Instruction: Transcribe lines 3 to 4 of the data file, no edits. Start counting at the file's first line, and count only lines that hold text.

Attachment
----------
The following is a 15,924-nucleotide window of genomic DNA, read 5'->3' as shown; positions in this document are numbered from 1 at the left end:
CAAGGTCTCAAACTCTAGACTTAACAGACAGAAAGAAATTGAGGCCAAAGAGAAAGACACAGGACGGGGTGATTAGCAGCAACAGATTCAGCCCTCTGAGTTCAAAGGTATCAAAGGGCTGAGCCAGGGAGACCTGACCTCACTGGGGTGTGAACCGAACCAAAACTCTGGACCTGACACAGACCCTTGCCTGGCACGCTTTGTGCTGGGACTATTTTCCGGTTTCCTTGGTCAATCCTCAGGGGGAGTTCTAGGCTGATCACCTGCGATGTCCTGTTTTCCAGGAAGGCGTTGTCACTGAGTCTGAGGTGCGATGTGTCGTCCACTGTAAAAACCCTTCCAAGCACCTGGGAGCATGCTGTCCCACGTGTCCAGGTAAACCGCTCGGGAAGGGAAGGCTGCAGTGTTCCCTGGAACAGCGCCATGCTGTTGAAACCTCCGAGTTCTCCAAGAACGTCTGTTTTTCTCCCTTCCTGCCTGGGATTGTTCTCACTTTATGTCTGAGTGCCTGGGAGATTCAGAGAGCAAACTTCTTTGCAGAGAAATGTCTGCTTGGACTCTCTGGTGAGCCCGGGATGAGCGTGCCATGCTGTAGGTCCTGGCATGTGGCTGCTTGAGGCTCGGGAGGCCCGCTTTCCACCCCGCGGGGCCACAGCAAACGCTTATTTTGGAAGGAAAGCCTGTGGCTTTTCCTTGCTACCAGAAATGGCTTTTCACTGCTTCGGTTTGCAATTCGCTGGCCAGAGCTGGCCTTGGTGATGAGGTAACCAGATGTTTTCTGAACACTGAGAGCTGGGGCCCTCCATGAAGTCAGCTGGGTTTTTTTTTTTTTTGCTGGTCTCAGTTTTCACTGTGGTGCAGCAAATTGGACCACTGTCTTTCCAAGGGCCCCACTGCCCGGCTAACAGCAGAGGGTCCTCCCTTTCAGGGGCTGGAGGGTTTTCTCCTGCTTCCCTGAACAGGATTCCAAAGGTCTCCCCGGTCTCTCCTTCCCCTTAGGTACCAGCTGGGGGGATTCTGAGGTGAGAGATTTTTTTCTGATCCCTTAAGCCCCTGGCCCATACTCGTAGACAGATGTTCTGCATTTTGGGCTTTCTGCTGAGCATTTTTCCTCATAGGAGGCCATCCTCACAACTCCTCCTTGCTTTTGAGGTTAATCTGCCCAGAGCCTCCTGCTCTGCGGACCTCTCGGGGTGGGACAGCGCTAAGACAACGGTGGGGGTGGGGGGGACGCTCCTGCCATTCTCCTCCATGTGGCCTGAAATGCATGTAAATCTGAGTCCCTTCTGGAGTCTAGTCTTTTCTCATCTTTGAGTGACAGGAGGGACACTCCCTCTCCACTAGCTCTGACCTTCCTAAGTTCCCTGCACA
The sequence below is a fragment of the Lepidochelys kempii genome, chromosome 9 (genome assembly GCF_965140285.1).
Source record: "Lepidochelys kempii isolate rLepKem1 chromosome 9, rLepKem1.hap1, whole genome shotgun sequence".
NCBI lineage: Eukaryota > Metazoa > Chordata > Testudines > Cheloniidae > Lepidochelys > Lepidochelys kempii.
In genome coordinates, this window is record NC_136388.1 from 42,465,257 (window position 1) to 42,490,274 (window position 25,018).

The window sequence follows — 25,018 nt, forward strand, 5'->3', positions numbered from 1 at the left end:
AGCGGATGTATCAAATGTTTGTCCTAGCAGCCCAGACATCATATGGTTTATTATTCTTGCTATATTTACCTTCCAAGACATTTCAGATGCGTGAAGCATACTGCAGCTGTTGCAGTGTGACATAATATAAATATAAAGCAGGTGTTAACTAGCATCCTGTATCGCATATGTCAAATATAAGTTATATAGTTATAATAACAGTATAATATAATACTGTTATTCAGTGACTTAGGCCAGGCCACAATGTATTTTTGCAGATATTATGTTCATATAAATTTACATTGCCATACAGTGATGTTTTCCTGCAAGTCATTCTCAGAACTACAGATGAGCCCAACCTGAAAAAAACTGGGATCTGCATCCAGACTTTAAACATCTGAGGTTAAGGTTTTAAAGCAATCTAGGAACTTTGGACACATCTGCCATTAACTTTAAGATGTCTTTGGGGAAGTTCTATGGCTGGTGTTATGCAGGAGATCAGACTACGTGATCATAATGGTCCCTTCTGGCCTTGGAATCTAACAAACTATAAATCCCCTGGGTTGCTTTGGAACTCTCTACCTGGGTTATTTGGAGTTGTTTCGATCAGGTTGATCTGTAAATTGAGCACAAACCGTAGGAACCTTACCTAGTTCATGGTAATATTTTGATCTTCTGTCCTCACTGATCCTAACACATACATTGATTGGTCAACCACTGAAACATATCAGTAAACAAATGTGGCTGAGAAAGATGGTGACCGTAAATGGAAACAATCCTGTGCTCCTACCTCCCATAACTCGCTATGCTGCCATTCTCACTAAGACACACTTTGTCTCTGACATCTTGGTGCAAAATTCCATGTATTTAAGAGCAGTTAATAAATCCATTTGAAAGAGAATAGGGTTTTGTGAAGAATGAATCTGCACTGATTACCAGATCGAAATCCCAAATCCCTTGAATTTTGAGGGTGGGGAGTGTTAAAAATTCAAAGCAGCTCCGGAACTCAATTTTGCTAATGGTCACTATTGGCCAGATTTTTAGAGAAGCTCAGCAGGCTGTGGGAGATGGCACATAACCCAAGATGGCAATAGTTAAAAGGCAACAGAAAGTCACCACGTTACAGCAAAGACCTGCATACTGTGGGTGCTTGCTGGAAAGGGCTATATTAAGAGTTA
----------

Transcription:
The sequence below is a fragment of the Lepidochelys kempii genome, chromosome 9 (genome assembly GCF_965140285.1).
Source record: "Lepidochelys kempii isolate rLepKem1 chromosome 9, rLepKem1.hap1, whole genome shotgun sequence".